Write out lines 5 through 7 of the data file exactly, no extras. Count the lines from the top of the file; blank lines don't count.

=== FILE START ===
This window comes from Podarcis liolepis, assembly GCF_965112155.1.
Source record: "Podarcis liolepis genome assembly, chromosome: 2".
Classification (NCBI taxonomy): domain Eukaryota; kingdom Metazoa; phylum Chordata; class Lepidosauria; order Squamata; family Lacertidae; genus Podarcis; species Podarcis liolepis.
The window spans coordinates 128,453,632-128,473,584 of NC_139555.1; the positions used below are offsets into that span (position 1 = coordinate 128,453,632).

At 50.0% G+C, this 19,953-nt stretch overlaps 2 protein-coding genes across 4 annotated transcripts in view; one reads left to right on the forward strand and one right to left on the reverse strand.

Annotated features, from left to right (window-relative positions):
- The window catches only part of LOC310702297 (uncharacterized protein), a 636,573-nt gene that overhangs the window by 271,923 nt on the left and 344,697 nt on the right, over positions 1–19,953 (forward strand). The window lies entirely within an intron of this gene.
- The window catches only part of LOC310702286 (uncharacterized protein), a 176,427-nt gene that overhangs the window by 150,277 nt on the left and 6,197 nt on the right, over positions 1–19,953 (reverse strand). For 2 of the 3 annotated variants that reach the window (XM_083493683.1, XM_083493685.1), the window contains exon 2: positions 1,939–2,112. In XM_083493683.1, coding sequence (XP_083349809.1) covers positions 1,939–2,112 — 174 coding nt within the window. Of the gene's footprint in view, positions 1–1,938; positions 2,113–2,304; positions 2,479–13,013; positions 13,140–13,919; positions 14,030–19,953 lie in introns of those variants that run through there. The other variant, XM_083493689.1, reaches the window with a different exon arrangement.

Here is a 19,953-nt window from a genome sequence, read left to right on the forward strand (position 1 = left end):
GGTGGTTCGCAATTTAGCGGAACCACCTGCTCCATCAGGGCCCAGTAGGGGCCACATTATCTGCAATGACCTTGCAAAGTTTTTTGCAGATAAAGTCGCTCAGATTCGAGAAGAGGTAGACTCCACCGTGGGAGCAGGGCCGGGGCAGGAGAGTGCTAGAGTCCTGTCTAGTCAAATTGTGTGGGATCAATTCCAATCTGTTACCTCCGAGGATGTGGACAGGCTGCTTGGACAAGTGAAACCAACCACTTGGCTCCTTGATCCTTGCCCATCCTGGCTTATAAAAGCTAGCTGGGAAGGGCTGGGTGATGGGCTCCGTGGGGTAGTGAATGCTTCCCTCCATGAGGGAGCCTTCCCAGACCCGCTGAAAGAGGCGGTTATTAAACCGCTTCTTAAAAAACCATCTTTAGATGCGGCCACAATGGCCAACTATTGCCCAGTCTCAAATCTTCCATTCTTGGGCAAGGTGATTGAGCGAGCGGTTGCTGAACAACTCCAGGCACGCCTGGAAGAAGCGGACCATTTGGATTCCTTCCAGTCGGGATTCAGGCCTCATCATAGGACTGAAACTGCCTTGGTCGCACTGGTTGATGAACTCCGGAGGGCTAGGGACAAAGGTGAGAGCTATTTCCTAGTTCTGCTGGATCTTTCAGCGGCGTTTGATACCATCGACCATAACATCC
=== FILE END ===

At 50.0% G+C, this 19,953-nt stretch overlaps 2 protein-coding genes across 4 annotated transcripts in view; one reads left to right on the forward strand and one right to left on the reverse strand.

Annotated features, from left to right (window-relative positions):
- The window catches only part of LOC310702297 (uncharacterized protein), a 636,573-nt gene that overhangs the window by 271,923 nt on the left and 344,697 nt on the right, over positions 1–19,953 (forward strand). The window lies entirely within an intron of this gene.